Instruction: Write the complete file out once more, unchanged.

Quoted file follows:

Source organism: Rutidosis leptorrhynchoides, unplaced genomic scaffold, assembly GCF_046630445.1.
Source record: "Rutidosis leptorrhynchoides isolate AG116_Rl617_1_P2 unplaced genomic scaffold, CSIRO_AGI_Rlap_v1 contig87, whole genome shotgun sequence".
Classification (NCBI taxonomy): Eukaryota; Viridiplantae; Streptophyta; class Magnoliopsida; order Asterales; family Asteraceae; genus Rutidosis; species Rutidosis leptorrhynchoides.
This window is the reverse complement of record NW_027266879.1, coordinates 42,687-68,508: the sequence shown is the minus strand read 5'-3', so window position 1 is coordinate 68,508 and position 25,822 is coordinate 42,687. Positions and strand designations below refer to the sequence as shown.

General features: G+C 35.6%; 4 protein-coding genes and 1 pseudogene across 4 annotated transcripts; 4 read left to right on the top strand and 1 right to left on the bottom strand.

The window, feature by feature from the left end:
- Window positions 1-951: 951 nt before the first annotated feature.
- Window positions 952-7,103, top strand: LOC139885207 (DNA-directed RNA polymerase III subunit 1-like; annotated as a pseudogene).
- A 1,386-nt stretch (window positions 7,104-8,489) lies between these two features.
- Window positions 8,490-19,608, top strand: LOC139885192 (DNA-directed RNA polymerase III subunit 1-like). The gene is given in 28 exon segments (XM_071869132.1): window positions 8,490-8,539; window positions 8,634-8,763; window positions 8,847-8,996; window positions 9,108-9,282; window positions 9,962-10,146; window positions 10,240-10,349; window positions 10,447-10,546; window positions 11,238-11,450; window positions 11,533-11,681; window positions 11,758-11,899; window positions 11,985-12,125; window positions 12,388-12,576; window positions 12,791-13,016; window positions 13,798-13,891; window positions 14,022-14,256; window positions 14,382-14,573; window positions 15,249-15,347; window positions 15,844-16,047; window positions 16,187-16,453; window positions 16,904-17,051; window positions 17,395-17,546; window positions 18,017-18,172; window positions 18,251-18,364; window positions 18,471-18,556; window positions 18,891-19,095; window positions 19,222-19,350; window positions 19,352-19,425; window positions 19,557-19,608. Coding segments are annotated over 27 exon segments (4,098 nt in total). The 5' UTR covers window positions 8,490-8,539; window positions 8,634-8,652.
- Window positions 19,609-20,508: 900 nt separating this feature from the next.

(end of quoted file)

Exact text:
Source organism: Rutidosis leptorrhynchoides, unplaced genomic scaffold, assembly GCF_046630445.1.
Source record: "Rutidosis leptorrhynchoides isolate AG116_Rl617_1_P2 unplaced genomic scaffold, CSIRO_AGI_Rlap_v1 contig87, whole genome shotgun sequence".
Classification (NCBI taxonomy): Eukaryota; Viridiplantae; Streptophyta; class Magnoliopsida; order Asterales; family Asteraceae; genus Rutidosis; species Rutidosis leptorrhynchoides.
This window is the reverse complement of record NW_027266879.1, coordinates 42,687-68,508: the sequence shown is the minus strand read 5'-3', so window position 1 is coordinate 68,508 and position 25,822 is coordinate 42,687. Positions and strand designations below refer to the sequence as shown.

General features: G+C 35.6%; 4 protein-coding genes and 1 pseudogene across 4 annotated transcripts; 4 read left to right on the top strand and 1 right to left on the bottom strand.

The window, feature by feature from the left end:
- Window positions 1-951: 951 nt before the first annotated feature.
- Window positions 952-7,103, top strand: LOC139885207 (DNA-directed RNA polymerase III subunit 1-like; annotated as a pseudogene).
- A 1,386-nt stretch (window positions 7,104-8,489) lies between these two features.
- Window positions 8,490-19,608, top strand: LOC139885192 (DNA-directed RNA polymerase III subunit 1-like). The gene is given in 28 exon segments (XM_071869132.1): window positions 8,490-8,539; window positions 8,634-8,763; window positions 8,847-8,996; window positions 9,108-9,282; window positions 9,962-10,146; window positions 10,240-10,349; window positions 10,447-10,546; window positions 11,238-11,450; window positions 11,533-11,681; window positions 11,758-11,899; window positions 11,985-12,125; window positions 12,388-12,576; window positions 12,791-13,016; window positions 13,798-13,891; window positions 14,022-14,256; window positions 14,382-14,573; window positions 15,249-15,347; window positions 15,844-16,047; window positions 16,187-16,453; window positions 16,904-17,051; window positions 17,395-17,546; window positions 18,017-18,172; window positions 18,251-18,364; window positions 18,471-18,556; window positions 18,891-19,095; window positions 19,222-19,350; window positions 19,352-19,425; window positions 19,557-19,608. Coding segments are annotated over 27 exon segments (4,098 nt in total). The 5' UTR covers window positions 8,490-8,539; window positions 8,634-8,652.
- Window positions 19,609-20,508: 900 nt separating this feature from the next.